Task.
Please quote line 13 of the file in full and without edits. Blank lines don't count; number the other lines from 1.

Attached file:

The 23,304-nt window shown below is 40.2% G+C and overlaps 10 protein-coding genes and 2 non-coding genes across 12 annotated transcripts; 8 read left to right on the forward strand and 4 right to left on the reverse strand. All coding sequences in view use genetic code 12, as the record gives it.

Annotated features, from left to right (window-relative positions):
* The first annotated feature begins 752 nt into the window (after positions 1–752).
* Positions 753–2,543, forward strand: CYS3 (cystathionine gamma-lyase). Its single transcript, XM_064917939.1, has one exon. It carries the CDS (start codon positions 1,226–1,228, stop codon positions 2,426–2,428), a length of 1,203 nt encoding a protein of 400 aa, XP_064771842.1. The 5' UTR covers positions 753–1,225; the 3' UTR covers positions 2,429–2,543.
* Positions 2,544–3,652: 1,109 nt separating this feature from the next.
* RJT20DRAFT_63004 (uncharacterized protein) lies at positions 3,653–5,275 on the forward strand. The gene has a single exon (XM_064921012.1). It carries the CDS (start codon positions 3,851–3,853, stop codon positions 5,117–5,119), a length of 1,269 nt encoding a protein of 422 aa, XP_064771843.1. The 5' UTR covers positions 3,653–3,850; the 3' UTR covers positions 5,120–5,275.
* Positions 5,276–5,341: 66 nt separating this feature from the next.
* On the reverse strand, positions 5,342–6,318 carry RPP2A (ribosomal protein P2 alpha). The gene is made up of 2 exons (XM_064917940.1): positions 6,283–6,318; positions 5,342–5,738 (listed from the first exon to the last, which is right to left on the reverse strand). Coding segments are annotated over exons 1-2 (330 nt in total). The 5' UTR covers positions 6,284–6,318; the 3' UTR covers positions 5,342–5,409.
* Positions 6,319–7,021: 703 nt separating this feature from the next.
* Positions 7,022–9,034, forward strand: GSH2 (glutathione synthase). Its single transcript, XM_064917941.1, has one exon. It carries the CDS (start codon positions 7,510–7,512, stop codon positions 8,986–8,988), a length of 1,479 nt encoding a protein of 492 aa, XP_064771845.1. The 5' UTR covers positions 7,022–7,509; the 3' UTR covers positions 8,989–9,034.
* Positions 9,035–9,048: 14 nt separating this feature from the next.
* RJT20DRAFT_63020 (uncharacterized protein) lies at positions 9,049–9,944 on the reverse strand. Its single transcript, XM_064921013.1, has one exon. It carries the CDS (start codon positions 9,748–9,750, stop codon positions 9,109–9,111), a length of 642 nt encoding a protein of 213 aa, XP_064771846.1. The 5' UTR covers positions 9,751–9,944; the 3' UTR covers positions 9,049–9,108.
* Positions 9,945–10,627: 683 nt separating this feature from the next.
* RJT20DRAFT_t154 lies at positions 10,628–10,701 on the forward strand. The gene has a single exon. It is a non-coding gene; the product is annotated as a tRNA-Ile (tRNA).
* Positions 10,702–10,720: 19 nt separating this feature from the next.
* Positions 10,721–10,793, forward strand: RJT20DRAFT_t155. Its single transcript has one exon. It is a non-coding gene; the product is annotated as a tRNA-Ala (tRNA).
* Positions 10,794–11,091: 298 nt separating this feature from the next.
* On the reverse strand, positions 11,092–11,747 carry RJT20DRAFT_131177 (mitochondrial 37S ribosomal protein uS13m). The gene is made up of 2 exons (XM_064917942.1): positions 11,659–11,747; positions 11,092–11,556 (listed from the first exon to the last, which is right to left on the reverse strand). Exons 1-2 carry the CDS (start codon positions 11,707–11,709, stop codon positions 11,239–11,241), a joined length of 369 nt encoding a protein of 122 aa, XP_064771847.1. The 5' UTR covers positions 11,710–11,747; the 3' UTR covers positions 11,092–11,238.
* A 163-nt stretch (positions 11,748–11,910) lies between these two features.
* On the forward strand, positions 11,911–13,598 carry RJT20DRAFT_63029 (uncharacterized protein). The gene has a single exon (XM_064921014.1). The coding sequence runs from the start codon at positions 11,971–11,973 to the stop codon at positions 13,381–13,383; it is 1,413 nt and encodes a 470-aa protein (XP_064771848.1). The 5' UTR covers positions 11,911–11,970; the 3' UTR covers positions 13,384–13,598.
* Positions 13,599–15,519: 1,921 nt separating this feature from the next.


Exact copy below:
* Positions 9,945–10,627: 683 nt separating this feature from the next.